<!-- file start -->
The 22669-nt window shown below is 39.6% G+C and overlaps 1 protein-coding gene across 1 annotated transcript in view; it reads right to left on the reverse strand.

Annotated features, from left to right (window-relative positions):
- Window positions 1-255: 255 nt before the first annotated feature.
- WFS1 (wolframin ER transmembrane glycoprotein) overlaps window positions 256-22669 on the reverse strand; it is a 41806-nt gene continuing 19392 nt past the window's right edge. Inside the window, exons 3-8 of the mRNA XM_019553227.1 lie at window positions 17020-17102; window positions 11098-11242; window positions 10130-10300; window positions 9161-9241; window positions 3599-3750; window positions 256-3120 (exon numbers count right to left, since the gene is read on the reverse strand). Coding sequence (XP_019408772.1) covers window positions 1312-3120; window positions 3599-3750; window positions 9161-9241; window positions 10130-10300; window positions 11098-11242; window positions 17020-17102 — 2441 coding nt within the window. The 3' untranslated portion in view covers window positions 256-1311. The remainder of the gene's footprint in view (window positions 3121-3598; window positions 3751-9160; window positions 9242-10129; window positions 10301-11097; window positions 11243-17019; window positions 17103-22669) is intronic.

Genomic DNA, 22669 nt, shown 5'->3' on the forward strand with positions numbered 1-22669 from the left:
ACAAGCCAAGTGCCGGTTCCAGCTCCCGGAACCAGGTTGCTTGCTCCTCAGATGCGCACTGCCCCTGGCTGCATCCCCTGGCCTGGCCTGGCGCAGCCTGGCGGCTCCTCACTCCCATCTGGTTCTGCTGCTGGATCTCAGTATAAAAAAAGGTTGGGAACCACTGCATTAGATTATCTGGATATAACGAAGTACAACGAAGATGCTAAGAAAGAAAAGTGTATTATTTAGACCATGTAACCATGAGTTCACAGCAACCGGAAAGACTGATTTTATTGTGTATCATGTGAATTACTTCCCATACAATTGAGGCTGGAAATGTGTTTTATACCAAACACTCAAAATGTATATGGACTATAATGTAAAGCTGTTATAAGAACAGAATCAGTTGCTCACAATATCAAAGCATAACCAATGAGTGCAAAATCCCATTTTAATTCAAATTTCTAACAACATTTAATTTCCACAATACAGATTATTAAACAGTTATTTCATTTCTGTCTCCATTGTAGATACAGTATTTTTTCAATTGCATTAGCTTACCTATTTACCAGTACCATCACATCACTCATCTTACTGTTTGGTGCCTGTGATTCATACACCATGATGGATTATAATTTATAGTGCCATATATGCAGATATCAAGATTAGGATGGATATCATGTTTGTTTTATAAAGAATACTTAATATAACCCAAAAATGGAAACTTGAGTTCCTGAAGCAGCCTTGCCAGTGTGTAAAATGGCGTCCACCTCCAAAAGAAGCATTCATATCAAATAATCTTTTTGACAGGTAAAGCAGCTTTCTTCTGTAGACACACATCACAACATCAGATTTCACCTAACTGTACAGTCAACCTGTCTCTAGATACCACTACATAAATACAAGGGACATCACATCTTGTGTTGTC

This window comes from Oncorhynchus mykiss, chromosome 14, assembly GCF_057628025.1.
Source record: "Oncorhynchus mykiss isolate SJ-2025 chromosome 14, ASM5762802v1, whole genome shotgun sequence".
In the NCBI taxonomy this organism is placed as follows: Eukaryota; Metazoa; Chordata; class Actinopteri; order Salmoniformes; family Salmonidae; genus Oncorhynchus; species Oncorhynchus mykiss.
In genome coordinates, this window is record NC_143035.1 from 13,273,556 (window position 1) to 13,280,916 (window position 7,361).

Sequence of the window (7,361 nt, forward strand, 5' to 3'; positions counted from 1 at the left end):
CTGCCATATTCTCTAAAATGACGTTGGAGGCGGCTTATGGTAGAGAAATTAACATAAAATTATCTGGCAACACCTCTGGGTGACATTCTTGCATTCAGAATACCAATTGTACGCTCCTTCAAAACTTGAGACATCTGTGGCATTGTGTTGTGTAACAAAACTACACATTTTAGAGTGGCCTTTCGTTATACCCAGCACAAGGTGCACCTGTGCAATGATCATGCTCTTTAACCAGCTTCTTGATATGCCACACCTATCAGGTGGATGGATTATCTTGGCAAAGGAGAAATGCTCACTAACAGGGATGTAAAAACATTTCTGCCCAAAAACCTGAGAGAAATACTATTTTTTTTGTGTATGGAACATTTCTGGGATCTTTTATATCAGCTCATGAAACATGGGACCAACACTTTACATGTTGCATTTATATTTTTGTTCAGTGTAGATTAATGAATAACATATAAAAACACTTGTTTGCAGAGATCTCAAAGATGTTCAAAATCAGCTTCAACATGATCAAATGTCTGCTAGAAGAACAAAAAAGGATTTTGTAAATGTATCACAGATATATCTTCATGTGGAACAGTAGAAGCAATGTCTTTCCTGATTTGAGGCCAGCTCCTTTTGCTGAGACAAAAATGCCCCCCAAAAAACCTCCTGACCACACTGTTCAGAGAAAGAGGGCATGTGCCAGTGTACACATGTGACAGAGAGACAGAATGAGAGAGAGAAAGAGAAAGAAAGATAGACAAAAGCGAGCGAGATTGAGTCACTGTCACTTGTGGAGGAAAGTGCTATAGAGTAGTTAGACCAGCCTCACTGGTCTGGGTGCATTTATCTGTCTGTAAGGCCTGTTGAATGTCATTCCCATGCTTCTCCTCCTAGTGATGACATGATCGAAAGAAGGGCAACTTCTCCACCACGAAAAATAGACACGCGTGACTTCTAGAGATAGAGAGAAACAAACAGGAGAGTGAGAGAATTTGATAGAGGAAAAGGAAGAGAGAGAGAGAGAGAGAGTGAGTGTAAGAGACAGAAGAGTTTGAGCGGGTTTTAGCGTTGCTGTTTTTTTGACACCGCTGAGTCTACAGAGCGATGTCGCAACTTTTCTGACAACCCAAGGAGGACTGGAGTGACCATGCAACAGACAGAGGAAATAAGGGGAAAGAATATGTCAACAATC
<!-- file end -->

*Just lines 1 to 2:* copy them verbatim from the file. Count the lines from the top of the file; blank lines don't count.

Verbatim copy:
The 22669-nt window shown below is 39.6% G+C and overlaps 1 protein-coding gene across 1 annotated transcript in view; it reads right to left on the reverse strand.

Annotated features, from left to right (window-relative positions):